The sheer flexibility seen from organisations who in a matter of days managed to migrate their entire operation to a remote working setup has been phenomenal. Knowing how long these projects were estimated to take, the rate at which our workforce has transformed and settled in to working from home is nothing short of miraculous.
Take Deltra for instance, we’ve had Microsoft Teams for a while and utilised it in part here and there. Since lockdown, we’ve used it every single day to stay in touch with clients, candidates and arguably most importantly: each other. We haven’t allowed this pandemic to negatively impact the service we deliver, in part because the technology we have is so good that there really isn’t any excuse to.
Is remote working here to stay after we emerge from lockdown? It’s hard to say whether the world will revert back to the way we worked before, or if this crisis will have lead us into the future. My personal take on it is that we can’t do a complete 180, some aspects of working life will return to pre-lockdown status but I do think it has shown us what is truly possible.
The need for people to remain connected and visible is greater than ever before. I for one enjoy being in the office and with other people, however, being able to work from home has been fantastic and I feel we have been able to remain connected to the entire team during this period.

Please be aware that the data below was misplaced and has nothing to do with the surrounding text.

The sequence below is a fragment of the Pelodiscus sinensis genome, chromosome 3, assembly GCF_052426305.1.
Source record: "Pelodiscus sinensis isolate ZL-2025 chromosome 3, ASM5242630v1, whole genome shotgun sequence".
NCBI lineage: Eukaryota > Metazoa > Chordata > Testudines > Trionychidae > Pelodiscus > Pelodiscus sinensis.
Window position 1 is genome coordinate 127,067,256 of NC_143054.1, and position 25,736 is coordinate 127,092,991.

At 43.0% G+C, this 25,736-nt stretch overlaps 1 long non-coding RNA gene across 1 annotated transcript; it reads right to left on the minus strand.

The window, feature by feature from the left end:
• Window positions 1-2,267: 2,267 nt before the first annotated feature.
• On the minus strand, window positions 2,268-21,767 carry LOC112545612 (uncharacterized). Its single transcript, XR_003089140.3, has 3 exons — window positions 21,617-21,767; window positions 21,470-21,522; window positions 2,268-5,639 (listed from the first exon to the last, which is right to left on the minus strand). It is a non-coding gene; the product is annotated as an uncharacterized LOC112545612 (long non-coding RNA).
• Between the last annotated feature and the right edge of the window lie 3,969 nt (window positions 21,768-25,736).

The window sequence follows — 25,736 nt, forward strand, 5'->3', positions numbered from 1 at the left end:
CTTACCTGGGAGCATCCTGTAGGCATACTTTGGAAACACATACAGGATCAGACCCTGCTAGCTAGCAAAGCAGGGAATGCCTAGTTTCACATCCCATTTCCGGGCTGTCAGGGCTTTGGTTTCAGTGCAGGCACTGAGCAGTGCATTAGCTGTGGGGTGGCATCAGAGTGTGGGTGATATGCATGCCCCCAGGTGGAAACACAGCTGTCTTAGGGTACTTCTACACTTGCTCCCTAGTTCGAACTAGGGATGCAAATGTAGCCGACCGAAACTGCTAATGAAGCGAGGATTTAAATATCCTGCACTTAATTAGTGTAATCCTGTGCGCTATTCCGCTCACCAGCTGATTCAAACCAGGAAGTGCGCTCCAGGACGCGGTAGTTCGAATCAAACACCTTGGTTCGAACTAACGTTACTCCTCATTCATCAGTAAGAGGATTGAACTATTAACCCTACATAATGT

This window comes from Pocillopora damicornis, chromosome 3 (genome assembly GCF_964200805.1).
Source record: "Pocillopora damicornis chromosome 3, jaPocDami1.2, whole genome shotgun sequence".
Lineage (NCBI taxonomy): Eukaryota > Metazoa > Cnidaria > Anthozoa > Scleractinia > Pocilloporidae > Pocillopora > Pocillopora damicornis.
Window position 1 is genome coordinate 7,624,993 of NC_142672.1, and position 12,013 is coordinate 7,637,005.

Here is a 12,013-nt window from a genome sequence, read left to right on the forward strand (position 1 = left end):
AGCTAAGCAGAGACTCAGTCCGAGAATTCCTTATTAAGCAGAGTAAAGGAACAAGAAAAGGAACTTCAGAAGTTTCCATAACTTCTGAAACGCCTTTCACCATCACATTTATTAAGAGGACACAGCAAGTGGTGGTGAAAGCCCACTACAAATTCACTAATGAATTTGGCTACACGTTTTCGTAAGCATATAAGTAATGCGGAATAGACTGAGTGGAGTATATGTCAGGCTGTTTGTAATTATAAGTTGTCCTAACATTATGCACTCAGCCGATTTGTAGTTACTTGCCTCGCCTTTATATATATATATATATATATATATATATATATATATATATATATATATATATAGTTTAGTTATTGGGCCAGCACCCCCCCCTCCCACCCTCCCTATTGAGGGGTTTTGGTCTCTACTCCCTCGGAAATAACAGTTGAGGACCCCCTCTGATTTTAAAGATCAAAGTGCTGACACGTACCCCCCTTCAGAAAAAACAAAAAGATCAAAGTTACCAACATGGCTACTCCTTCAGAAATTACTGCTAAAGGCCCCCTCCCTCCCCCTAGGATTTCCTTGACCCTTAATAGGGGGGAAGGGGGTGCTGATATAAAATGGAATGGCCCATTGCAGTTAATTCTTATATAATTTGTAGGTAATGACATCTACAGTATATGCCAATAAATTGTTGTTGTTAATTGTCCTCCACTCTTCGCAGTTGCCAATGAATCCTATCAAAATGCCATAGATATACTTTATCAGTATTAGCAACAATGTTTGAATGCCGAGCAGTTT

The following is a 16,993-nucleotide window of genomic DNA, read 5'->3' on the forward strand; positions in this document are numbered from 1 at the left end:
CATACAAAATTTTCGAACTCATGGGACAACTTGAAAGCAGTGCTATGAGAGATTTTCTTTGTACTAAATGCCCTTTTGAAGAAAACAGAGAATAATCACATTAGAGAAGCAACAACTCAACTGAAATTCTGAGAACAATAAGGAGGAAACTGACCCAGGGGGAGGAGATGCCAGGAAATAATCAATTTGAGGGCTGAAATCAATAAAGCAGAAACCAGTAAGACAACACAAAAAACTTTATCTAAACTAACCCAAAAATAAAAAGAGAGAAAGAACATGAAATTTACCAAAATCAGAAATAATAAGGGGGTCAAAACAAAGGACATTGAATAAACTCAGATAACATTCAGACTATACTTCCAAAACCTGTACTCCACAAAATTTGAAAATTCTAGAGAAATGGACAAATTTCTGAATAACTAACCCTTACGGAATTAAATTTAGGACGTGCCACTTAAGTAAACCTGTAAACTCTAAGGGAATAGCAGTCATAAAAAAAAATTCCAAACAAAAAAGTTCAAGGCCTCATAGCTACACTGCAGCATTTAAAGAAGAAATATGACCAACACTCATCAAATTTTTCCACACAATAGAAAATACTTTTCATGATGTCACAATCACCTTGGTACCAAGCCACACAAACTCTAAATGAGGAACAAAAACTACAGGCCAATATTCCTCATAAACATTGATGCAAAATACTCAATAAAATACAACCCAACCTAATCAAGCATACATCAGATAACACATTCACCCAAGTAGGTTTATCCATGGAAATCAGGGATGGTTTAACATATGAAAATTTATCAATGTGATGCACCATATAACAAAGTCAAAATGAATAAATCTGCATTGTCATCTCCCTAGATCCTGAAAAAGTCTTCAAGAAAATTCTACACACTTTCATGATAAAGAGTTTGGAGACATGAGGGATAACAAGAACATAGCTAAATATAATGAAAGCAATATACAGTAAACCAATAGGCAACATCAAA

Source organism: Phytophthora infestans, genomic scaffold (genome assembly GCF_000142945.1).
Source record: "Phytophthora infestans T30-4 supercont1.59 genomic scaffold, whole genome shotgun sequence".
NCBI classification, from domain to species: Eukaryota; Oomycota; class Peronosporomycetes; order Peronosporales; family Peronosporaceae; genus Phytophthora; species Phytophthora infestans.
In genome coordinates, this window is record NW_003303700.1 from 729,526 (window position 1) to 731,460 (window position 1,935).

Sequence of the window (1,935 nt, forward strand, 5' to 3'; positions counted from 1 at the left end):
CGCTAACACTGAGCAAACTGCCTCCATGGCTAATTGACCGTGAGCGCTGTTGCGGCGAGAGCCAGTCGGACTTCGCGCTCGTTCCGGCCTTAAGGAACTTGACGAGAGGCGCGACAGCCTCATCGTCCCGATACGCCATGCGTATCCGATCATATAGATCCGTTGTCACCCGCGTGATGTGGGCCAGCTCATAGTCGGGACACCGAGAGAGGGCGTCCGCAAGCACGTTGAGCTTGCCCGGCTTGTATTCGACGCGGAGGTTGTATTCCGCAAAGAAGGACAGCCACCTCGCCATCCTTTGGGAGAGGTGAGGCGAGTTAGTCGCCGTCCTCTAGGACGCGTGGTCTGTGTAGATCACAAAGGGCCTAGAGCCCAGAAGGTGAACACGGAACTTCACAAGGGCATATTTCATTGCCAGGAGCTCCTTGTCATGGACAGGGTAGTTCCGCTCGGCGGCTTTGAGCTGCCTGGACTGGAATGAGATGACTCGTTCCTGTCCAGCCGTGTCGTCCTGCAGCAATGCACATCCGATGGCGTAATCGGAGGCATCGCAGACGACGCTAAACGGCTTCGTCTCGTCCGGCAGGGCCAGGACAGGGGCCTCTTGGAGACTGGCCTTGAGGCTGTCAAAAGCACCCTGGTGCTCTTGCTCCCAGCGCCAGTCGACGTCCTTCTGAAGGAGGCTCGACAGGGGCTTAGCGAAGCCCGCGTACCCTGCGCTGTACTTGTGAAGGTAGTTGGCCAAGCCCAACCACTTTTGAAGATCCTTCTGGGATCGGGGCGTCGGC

Perhaps an influx in remote working will even see the emergence of a more diverse workforce across the UK. Any business change leader with awareness around bias in the workplace will tell you that it’s been a longstanding battle trying to move businesses towards more accessible ways of working. Be it due to childcare responsibilities or disabilities and conditions that make daily office commutes unsuitable, perhaps we’ll start to see flexible and remote working options offered as standard.
My point is that this level of business continuity is attainable for anyone looking to take the risk and push for change that will ultimately make your organisation better. The best results I’ve seen are from those who just keep going, those who don’t just drop all projects and programmes altogether and wait for things to turn back around. Doing nothing is a big risk in and of itself.
I understand the temptation to drop tools entirely to preserve budget but isn’t it better to not only ensure your teams have a business to come back to, but make it a better business at that? If you simply can’t push the button on transformation projects due to budget concerns or a lack of resource – then utilise this time to reflect and strategise instead.
We are all aware that when we get into a post Covid-19 world things will forever be different. Our attitudes, approach and ways of working and engaging will change. More so than ever before the business world will need to think about this change and behave differently. It’s for this reason that we see this as an opportunity; an opportunity to think differently and to reprioritise everything.
In that spirit of collaboration and each of us playing our parts, I wanted to extend an invitation to anyone reading this who is unsure on how to approach their post Covid-19 world to get in touch. Let’s speak about what this could mean for your business and explore some of the changes you’ll need to make. We are happy to open up our network to you and introduce you to people who can lend a helping hand and share their insight and advice.
If you’ve got upcoming business transformation programmes in the pipeline, don’t hesitate to get in touch with myself of any member of the Deltra team, we’d relish the opportunity to lend our expertise when it comes to recruiting for positive change.